1. I am reading Edmund Burke's great letter, 'Reflections on the Revolution in France'. It really needs to be broken into sections with headings.
2. I have finished the first proper section, which I shall call "On the Glorious Revolution of 1688". In it, Burke establishes the primary principle of conservatism, which is realistic adherence to tradition as the only true basis for genuine social progress and improving change.
3. Burke speaks slightingly of the metaphysicians who can only imagine the abstract application of a political principle, and not the practical adaption to reality. In this respect he agrees with the qualified realism taught by the Thomists, it seems to me: reality is real regardless of our limited understanding of the principles whereby it operates.
4-7. I can see why this letter was so influential: Burke simultaneously refutes, teaches, explains, and exemplifies this basic conservative principle. In 15 pages of simple speaking, Burke refutes the preacher of the principles of the French Revolution, teaches us the true principles of the English Revolution, explains how the English Revolution respects the English character, and exemplifies the conservative distaste for the violence and insult to the French character done through the French Revolution.
8. I must admit, while Burke was refuting Doctor Price's oddball preaching, I could not help but think of the progressivism of Ralph Waldo Emerson. Indeed, what could be more telling of the American character than the way Emerson (founder of the American secular religion, according to Professor Bloom at least) was ejected from the churches of his day for preaching a doctrine considered heresy by his contemporaries? Whereas Emerson's English counterparts might work within existing sects and creeds, the American conservative makes of the rupture with the existing social fabric a kind of a new American conservative creed.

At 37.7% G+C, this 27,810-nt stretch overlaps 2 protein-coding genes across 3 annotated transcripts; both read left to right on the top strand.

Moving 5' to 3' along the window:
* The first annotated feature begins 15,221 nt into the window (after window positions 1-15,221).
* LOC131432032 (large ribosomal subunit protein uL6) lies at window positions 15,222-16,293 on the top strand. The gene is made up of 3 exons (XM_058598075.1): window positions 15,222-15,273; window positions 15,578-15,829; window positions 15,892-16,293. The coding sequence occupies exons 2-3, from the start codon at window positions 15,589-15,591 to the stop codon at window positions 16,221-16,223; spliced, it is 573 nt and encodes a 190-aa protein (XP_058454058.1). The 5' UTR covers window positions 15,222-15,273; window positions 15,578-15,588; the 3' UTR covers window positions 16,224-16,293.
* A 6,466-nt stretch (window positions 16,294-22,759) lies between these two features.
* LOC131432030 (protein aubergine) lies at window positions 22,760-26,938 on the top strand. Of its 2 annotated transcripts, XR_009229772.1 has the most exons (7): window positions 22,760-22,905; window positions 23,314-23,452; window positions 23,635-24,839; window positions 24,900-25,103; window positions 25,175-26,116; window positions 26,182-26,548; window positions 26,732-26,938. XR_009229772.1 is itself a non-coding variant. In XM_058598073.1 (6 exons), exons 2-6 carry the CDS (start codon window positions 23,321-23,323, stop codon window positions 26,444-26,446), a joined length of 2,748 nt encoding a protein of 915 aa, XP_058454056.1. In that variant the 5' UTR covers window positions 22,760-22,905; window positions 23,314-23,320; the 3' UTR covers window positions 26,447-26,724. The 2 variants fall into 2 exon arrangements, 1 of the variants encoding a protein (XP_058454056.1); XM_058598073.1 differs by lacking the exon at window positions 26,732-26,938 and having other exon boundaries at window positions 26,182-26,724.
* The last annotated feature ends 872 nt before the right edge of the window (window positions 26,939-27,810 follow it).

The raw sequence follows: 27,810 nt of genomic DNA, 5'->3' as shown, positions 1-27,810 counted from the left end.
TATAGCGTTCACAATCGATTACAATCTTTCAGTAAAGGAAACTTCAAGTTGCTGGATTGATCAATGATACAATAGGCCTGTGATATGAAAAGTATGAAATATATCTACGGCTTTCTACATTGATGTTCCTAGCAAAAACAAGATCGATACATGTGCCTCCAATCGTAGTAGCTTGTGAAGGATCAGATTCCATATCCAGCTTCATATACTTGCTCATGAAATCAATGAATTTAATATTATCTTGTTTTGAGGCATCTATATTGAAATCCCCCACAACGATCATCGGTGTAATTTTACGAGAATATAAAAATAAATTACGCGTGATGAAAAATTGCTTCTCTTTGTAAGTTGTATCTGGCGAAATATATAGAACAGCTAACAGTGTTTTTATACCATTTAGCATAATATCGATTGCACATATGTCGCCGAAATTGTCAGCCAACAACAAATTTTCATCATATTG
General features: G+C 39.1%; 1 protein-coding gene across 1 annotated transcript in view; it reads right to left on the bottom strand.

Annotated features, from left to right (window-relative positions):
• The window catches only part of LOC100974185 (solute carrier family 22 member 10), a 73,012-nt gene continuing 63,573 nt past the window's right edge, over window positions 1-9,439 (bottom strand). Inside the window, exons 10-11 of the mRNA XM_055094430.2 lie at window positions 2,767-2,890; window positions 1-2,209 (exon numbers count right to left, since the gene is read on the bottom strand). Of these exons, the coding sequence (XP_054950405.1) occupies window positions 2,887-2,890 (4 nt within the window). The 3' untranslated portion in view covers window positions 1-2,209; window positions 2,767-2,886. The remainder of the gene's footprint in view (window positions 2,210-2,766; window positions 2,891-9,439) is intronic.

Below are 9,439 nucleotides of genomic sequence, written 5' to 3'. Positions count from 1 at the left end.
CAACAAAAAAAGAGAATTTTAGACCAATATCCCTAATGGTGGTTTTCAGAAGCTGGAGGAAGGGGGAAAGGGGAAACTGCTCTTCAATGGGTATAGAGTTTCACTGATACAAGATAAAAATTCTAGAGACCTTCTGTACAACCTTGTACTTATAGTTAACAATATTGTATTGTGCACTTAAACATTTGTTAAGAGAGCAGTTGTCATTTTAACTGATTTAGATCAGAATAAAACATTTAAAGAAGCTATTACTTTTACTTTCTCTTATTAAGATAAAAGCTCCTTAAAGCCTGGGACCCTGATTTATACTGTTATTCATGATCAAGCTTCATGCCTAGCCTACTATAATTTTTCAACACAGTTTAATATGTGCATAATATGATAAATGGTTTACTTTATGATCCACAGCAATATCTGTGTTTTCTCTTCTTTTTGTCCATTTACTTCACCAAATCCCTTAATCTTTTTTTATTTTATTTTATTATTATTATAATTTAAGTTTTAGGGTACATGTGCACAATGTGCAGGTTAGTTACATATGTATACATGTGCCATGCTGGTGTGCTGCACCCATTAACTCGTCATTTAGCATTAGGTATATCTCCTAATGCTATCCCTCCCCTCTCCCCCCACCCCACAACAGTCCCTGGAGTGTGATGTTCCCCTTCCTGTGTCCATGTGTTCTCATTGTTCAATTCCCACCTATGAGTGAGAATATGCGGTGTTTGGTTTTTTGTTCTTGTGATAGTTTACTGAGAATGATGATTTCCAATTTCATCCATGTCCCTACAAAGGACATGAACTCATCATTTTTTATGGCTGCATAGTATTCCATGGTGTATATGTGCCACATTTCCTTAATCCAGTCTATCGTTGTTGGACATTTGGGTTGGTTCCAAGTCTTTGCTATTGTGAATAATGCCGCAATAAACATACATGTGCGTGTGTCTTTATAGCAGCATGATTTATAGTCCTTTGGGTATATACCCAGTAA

9. Is Burke's explanation of the Glorious Revolution of 1688 history, or historiography? It seems a patchwork history; it alludes to events we must be aware of already, such as the bad character of King James, with an uncommon frankness. It is however a good report of the times, from someone with a sound understanding, sharing the same spirit as those whose events he reports (which is Hegel's definition of a true history from his 'Lecture on the Philosophy of History'). So it is a history, although an intermediate one to the basic histories which one must have read to make sense of the story.
But is it also a historiography, a theory of history-making? I doubt it. First off, Burke is not being theoretical at all, but simply reporting the facts from within the British sphere of comprehension. Burke frankly admits his Englishness, and limits himself to speaking solely from within it. (If only all political commenters had the same prudence and politic zeal to stick to the limits of their sphere of power!) But in the exact same sense, he is advancing a historiography of common-sense practicality: he is expressing the natural division of history into nations and traditions which are indisputable norms for those cultures. So, maybe it is historiography.
10. Lastly, is this hagiography? Is Burke making a saint of the British tradition? Evidently not without qualifications. Burke admits many times the compromising human quality of political deliberations in his description of the Glorious Revolution. What is evident, however, is his passionate love of and desire to protect the English people. The threat of the French Revolution occasions this book, but it is Burke's love of the English revolution that actuates it.